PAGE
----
Tags:Guide ArticlesLocal Knowledge
4 months ago - 9 minute read
When you share a wall or ceiling with someone, you sort of share your life with them. Most of the time, our neighbours are just people we hear or occasionally see, without knowing much about their business.
But, unfortunately, some nightmare neighbours make your business their business. If you’re unlucky, your neighbour could complain about you to your landlord (for justified or unjustified things) or could be causing enough problems to make you feel like making a complaint!
Either way, we’re here to help.
As renting experts, we’ll explain in this article what you can do about problem neighbours in a rented property, your landlord’s responsibilities, and how to deal with the situation in a no-nonsense way when complaints are (and aren’t!) justified.
Sadly, no, your landlord or letting agent does not have to disclose problems with neighbours in a rented property. So, if there are known issues with the person you share a wall or ceiling with, they won’t tell you upfront.
However, they should honestly answer any questions you have about the neighbours. Lying about the property is not considered “fair practice”, and you could get out of your tenancy early because of it.
When asking about neighbours in a rented property, be specific with your questions and request the agent’s answers in writing.
Letting agents shouldn’t lie about past issues, but they may be careful with their wording when you ask them verbally. Getting the information in writing can encourage them to be more truthful and direct in their answer.
Related article: 10 MUST-ASK questions when viewing a rental
So, your neighbours are complaining about you to your landlord? This can be a problem, especially if you’re in the wrong (or your landlord just believes you are).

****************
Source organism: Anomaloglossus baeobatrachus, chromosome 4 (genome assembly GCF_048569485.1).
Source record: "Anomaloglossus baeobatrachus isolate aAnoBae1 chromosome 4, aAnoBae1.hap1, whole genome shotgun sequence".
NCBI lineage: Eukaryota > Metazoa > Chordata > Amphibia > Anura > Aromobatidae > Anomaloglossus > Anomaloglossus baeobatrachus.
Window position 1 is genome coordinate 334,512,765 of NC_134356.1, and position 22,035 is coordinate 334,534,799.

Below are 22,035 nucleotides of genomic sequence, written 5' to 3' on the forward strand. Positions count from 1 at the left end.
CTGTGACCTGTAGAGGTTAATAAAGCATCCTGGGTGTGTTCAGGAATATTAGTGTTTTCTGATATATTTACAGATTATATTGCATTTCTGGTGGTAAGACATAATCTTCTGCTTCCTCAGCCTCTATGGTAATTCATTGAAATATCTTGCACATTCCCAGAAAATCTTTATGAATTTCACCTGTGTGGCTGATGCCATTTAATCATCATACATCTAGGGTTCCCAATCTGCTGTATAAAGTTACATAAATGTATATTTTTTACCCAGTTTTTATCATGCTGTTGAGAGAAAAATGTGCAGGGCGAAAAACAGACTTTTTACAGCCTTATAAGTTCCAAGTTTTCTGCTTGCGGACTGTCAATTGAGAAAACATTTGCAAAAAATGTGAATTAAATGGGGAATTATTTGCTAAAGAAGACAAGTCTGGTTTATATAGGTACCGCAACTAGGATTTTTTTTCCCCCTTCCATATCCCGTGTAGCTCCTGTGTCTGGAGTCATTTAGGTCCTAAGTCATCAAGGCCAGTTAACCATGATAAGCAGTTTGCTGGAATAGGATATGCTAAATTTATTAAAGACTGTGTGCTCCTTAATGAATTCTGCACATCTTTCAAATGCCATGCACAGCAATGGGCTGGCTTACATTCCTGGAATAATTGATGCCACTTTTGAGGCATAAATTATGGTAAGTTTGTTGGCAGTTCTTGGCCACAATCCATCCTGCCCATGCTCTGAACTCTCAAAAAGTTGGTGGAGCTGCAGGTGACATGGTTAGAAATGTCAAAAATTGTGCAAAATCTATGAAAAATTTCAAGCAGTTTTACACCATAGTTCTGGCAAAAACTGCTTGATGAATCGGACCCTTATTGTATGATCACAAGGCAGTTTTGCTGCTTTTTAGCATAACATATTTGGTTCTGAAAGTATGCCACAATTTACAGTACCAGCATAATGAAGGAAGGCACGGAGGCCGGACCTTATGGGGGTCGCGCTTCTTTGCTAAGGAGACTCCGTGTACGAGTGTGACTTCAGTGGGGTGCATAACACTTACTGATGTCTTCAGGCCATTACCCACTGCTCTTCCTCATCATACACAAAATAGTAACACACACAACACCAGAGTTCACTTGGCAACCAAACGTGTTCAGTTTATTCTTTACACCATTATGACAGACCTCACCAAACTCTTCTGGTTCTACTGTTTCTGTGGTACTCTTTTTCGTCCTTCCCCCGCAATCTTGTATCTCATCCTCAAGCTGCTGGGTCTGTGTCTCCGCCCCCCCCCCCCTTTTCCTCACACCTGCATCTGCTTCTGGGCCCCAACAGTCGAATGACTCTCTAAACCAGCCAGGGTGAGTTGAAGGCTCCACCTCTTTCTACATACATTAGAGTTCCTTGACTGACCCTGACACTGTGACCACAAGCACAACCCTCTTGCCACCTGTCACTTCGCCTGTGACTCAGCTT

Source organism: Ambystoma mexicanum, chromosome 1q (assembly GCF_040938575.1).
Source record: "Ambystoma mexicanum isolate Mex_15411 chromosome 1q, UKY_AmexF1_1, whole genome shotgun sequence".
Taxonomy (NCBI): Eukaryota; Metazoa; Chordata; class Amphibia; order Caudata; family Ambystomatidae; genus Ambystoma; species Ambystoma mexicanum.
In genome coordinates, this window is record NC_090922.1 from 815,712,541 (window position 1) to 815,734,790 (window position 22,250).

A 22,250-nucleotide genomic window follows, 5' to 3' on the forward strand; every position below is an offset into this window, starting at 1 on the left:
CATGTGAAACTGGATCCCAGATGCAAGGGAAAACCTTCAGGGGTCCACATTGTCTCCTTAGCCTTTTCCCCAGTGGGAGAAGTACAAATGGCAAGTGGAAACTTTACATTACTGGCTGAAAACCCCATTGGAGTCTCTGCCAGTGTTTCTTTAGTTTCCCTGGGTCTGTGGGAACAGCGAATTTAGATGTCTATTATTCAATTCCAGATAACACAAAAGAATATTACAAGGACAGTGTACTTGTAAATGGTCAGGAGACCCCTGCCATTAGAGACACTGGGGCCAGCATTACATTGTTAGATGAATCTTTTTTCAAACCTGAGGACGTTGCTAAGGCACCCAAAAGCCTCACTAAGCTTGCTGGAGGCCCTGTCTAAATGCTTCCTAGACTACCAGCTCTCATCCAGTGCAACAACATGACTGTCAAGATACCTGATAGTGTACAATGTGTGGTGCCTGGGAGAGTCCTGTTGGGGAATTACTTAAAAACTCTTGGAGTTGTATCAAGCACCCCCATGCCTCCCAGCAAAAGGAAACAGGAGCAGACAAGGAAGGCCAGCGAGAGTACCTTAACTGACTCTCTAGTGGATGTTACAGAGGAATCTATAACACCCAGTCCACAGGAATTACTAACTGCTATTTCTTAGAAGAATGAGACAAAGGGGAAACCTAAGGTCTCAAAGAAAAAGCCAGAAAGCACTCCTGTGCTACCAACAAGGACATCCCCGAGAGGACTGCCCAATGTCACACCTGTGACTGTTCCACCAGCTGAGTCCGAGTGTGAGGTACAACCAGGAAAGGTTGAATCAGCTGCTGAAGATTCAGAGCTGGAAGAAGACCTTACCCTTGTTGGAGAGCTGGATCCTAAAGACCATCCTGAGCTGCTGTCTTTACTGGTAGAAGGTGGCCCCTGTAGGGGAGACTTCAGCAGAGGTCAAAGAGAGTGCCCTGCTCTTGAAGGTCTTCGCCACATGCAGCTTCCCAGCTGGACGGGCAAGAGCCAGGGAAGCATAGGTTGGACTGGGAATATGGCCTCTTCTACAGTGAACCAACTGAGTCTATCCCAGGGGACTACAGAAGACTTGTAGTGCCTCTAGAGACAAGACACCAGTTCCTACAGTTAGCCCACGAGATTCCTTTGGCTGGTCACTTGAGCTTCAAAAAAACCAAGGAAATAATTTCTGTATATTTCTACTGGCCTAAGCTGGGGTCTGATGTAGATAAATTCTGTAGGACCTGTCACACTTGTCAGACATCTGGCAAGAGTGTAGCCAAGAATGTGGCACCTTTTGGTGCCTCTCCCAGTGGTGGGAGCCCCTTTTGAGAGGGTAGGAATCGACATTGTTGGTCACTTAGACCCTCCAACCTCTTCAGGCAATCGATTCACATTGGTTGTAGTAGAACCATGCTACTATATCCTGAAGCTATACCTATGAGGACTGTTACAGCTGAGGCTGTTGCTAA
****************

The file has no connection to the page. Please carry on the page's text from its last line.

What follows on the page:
Tenancies can often include things about keeping peace with the neighbours, so you’ll want to handle things well if your neighbour gets your landlord involved.
Related article: Can you rent without a deposit?
No one likes being complained about, especially to your landlord. But you should consider whether you did anything wrong before taking things further.
For example, did you:
Ideally, your neighbours should have spoken to you before complaining to your landlord. But, if not, you should:
If you did something wrong, it’s best to own up to it, apologise and move on as quickly as possible. Problems with neighbours in a rented property can quickly get out of hand, so it’s best to patch things up swiftly.
Causing problems with your neighbours can also be considered a breach of lease, so be careful it doesn’t lead to eviction issues with your landlord, too.
Related article: How to end or extend a tenancy agreement
There’s nothing worse than having your neighbours complain to your landlord about you unfairly when you haven’t done anything wrong.
Bad neighbours can complain about anything, from having family round during the day to not being happy with where you place a shed. If your neighbours are being unreasonable, make sure you:
If your landlord cannot (or doesn’t want to) help you, you can contact the council or a mediation service for help resolving the issue.
Related article: How lifetime deposits can help renters
Sadly, no, landlords don’t have a responsibility to deal with problem neighbours in a rented property. That means you can complain to them if your neighbour is acting unreasonable, but they don’t have to help.
However, supporting you with the problem is in their best interests.